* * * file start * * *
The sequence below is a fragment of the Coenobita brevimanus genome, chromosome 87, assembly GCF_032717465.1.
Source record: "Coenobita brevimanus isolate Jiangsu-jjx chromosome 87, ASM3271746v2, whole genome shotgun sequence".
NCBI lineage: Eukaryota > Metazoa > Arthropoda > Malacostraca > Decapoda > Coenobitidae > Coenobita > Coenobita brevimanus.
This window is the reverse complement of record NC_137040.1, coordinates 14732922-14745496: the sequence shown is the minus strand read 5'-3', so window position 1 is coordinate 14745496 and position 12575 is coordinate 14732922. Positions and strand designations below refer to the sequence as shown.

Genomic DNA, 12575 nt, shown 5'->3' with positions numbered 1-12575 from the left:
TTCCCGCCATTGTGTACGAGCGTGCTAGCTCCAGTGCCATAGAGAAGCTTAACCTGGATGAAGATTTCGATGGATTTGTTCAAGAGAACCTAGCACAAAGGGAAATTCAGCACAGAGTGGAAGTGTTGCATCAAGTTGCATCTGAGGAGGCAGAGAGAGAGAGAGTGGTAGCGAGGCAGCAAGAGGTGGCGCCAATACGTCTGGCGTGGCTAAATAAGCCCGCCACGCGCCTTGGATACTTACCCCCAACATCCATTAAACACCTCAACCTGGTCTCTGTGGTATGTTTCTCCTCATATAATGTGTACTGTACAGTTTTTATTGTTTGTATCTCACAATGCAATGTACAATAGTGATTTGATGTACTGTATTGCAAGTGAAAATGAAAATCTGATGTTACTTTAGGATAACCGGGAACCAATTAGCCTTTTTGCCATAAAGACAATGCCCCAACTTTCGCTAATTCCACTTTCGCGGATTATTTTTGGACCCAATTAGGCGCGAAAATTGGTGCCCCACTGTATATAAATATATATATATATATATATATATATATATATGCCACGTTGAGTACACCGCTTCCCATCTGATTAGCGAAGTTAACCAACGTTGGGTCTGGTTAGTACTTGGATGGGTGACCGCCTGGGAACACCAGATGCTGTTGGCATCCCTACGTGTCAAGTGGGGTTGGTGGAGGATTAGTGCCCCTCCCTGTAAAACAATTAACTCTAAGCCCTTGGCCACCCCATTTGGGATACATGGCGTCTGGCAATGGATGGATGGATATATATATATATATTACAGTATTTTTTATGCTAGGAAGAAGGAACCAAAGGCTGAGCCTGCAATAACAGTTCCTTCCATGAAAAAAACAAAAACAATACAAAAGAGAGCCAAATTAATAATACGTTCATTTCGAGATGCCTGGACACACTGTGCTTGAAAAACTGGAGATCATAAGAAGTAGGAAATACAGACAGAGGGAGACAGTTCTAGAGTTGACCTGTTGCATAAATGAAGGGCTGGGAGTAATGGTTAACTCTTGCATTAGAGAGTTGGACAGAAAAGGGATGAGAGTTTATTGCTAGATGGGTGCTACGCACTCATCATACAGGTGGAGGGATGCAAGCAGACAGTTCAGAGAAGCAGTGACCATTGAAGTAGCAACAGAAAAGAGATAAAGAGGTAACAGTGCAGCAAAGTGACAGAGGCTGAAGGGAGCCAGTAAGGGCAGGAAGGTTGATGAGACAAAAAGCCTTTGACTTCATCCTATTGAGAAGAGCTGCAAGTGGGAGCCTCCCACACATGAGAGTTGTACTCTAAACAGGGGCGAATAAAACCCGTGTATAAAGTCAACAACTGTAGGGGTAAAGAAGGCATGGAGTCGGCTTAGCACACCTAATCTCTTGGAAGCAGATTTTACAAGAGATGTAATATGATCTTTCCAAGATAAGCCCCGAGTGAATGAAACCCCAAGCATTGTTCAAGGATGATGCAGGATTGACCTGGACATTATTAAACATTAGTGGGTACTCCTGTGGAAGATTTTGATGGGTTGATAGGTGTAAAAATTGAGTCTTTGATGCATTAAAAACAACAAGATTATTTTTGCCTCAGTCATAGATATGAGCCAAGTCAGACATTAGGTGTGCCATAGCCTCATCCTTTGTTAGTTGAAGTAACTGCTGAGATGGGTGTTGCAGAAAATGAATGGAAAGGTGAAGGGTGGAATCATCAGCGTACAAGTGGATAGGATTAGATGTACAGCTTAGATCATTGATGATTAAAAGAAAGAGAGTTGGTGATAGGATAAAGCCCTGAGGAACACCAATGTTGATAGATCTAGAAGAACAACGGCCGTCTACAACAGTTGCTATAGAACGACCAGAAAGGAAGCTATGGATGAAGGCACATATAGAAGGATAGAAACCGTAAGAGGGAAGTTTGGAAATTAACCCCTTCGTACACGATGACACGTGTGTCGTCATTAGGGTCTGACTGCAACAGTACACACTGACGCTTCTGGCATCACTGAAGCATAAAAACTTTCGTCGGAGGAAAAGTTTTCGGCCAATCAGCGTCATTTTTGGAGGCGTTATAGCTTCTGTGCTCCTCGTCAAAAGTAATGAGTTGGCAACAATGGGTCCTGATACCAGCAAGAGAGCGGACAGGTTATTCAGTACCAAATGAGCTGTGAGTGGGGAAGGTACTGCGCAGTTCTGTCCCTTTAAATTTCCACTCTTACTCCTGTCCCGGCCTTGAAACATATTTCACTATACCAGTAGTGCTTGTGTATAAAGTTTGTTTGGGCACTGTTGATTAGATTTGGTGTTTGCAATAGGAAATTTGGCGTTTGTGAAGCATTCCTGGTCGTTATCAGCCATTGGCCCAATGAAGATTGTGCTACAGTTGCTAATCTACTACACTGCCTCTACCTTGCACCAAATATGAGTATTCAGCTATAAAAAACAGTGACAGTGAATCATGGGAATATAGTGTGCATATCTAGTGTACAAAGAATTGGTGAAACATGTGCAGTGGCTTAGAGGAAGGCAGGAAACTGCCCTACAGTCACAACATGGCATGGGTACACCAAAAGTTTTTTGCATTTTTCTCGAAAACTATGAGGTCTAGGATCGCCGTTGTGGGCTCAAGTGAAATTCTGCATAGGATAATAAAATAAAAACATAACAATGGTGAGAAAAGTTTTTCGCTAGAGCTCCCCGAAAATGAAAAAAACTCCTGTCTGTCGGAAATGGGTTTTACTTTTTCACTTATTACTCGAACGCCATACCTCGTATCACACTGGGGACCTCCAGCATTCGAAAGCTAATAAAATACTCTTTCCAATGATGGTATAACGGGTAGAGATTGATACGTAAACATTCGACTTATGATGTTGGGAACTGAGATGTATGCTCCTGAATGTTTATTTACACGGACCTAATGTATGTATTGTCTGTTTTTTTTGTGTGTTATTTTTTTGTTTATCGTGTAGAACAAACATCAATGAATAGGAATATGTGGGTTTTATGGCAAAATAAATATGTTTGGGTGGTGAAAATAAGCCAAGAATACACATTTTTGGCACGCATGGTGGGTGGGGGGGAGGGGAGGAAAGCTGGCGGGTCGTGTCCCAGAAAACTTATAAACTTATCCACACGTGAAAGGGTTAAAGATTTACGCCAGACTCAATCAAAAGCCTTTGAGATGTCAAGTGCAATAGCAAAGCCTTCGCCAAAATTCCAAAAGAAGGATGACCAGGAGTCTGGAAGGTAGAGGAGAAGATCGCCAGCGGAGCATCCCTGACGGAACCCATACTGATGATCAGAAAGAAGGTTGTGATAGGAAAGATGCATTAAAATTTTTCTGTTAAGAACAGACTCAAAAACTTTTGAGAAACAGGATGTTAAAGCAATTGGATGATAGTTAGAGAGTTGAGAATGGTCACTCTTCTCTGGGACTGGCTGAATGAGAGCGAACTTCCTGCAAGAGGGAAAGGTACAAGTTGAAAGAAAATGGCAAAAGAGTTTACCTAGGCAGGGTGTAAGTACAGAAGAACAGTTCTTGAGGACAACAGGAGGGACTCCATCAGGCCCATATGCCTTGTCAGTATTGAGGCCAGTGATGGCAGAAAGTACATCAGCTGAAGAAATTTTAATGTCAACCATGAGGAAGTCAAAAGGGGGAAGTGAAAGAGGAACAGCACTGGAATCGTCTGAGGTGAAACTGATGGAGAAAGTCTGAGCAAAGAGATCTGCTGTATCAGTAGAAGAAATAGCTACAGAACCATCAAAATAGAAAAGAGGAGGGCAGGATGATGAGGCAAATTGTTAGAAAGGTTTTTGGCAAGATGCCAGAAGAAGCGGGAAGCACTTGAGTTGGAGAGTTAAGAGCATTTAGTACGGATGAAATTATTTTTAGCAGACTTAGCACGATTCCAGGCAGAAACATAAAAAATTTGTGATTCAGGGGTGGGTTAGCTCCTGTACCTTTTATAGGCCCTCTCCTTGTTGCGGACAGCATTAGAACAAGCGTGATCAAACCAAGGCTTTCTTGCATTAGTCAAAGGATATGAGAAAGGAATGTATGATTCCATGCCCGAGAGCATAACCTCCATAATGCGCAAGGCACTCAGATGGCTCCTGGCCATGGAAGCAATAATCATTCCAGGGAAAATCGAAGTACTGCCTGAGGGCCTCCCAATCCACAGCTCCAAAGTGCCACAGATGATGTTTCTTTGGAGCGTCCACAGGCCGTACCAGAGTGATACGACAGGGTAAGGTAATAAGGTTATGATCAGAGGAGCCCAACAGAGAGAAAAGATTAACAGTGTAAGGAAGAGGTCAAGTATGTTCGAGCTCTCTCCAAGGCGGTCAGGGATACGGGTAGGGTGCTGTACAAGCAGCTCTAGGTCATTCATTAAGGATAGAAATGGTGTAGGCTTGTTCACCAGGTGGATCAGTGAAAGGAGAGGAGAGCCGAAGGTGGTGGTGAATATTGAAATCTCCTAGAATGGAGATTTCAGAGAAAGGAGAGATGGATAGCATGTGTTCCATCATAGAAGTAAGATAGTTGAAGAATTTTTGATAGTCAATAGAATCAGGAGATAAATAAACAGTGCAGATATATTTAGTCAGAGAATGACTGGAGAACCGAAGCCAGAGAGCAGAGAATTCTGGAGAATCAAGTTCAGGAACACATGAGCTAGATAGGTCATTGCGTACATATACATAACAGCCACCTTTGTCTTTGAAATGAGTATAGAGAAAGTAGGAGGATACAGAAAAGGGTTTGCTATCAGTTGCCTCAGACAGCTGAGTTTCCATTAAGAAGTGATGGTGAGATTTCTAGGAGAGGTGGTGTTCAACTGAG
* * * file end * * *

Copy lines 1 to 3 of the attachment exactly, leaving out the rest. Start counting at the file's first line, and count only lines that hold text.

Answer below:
The sequence below is a fragment of the Coenobita brevimanus genome, chromosome 87, assembly GCF_032717465.1.
Source record: "Coenobita brevimanus isolate Jiangsu-jjx chromosome 87, ASM3271746v2, whole genome shotgun sequence".
NCBI lineage: Eukaryota > Metazoa > Arthropoda > Malacostraca > Decapoda > Coenobitidae > Coenobita > Coenobita brevimanus.